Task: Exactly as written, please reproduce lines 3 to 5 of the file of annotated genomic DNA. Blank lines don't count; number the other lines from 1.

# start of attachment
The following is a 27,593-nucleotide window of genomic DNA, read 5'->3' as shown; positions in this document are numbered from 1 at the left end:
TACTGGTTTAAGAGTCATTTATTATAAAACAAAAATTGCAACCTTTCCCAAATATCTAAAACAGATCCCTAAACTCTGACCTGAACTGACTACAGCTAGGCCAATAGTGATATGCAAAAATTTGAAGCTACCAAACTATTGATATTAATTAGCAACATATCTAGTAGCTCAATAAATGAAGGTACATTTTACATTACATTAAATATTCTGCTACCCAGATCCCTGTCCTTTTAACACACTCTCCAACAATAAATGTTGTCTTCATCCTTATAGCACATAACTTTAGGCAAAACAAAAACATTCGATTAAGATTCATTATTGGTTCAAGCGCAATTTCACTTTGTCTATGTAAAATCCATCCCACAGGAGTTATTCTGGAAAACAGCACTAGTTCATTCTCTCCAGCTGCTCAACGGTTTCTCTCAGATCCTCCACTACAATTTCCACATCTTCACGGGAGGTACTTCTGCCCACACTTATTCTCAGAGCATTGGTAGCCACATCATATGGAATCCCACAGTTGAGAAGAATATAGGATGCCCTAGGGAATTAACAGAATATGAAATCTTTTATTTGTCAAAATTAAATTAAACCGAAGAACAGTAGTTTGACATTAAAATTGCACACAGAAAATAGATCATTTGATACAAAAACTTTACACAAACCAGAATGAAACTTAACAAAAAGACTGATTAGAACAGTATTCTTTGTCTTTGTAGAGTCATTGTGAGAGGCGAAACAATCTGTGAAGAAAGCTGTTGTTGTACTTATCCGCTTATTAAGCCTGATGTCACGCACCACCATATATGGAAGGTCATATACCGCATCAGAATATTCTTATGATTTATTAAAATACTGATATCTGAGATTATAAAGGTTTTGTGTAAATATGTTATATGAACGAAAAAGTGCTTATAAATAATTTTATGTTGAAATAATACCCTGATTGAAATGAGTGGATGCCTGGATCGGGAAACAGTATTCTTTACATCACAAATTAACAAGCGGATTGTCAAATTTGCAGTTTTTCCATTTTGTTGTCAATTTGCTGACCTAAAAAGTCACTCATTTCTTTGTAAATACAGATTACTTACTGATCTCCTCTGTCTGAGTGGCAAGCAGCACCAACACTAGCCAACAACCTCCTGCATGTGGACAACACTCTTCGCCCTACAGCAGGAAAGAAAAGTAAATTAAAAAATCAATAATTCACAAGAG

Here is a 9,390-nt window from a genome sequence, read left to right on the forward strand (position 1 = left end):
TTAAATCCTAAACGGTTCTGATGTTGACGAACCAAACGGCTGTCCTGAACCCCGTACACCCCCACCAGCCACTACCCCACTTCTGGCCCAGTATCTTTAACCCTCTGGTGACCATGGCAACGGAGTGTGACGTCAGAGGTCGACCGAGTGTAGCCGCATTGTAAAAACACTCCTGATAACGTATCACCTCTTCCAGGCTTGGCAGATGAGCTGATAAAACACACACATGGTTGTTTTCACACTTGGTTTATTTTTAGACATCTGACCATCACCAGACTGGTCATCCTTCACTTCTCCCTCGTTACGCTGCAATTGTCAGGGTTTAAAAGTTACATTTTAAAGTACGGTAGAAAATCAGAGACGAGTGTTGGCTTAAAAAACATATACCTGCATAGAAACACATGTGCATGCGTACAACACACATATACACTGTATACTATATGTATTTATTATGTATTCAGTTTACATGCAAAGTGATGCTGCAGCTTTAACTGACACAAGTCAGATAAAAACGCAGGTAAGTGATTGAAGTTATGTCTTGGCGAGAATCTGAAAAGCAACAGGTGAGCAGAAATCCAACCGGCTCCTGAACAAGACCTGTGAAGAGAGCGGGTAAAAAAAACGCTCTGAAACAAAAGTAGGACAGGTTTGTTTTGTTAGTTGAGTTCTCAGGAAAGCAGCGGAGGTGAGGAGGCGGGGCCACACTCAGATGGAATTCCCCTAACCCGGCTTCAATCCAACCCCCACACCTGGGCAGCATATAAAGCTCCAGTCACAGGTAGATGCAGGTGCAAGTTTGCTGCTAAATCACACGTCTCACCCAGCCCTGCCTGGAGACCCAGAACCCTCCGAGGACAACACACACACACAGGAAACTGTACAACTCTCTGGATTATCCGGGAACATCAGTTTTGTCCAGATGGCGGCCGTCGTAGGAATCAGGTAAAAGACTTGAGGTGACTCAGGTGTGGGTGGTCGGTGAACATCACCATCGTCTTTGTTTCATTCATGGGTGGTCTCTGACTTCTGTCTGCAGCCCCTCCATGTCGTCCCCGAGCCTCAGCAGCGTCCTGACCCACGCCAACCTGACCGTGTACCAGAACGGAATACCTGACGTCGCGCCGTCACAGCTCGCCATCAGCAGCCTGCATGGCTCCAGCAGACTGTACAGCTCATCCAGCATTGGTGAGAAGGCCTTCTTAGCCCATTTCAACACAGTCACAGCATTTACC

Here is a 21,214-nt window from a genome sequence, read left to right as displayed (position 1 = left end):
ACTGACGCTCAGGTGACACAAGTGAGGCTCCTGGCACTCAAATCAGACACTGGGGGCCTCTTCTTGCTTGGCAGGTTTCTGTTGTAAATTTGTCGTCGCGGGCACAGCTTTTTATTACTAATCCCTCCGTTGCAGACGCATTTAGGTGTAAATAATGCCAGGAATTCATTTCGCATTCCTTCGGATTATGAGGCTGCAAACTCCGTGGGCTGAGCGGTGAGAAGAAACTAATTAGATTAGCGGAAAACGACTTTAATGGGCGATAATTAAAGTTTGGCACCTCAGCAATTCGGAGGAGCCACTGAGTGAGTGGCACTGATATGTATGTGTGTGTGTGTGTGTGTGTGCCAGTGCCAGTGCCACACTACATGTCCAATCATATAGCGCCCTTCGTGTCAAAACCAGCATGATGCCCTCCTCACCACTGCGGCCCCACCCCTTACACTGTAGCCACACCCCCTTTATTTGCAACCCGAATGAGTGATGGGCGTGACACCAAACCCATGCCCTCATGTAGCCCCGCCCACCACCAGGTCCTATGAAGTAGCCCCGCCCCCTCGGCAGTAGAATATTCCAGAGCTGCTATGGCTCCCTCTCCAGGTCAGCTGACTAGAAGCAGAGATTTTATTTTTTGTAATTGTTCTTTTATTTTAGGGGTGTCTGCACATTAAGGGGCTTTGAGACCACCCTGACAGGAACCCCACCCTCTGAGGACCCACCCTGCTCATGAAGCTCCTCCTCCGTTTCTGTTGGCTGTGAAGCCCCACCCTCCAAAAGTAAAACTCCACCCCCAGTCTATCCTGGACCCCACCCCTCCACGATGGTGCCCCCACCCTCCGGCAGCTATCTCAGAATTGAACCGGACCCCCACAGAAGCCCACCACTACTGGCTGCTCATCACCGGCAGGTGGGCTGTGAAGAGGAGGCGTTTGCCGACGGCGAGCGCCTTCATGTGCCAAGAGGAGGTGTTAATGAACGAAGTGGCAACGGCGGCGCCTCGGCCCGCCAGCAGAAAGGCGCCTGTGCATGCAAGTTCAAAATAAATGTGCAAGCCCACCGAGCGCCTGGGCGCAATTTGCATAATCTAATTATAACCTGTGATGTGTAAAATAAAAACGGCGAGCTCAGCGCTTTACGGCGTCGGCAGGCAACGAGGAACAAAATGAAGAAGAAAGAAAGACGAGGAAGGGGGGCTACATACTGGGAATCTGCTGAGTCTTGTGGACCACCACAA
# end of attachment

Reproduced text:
Here is a 9,390-nt window from a genome sequence, read left to right on the forward strand (position 1 = left end):
TTAAATCCTAAACGGTTCTGATGTTGACGAACCAAACGGCTGTCCTGAACCCCGTACACCCCCACCAGCCACTACCCCACTTCTGGCCCAGTATCTTTAACCCTCTGGTGACCATGGCAACGGAGTGTGACGTCAGAGGTCGACCGAGTGTAGCCGCATTGTAAAAACACTCCTGATAACGTATCACCTCTTCCAGGCTTGGCAGATGAGCTGATAAAACACACACATGGTTGTTTTCACACTTGGTTTATTTTTAGACATCTGACCATCACCAGACTGGTCATCCTTCACTTCTCCCTCGTTACGCTGCAATTGTCAGGGTTTAAAAGTTACATTTTAAAGTACGGTAGAAAATCAGAGACGAGTGTTGGCTTAAAAAACATATACCTGCATAGAAACACATGTGCATGCGTACAACACACATATACACTGTATACTATATGTATTTATTATGTATTCAGTTTACATGCAAAGTGATGCTGCAGCTTTAACTGACACAAGTCAGATAAAAACGCAGGTAAGTGATTGAAGTTATGTCTTGGCGAGAATCTGAAAAGCAACAGGTGAGCAGAAATCCAACCGGCTCCTGAACAAGACCTGTGAAGAGAGCGGGTAAAAAAAACGCTCTGAAACAAAAGTAGGACAGGTTTGTTTTGTTAGTTGAGTTCTCAGGAAAGCAGCGGAGGTGAGGAGGCGGGGCCACACTCAGATGGAATTCCCCTAACCCGGCTTCAATCCAACCCCCACACCTGGGCAGCATATAAAGCTCCAGTCACAGGTAGATGCAGGTGCAAGTTTGCTGCTAAATCACACGTCTCACCCAGCCCTGCCTGGAGACCCAGAACCCTCCGAGGACAACACACACACACAGGAAACTGTACAACTCTCTGGATTATCCGGGAACATCAGTTTTGTCCAGATGGCGGCCGTCGTAGGAATCAGGTAAAAGACTTGAGGTGACTCAGGTGTGGGTGGTCGGTGAACATCACCATCGTCTTTGTTTCATTCATGGGTGGTCTCTGACTTCTGTCTGCAGCCCCTCCATGTCGTCCCCGAGCCTCAGCAGCGTCCTGACCCACGCCAACCTGACCGTGTACCAGAACGGAATACCTGACGTCGCGCCGTCACAGCTCGCCATCAGCAGCCTGCATGGCTCCAGCAGACTGTACAGCTCATCCAGCATTGGTGAGAAGGCCTTCTTAGCCCATTTCAACACAGTCACAGCATTTACC

Here is a 21,214-nt window from a genome sequence, read left to right as displayed (position 1 = left end):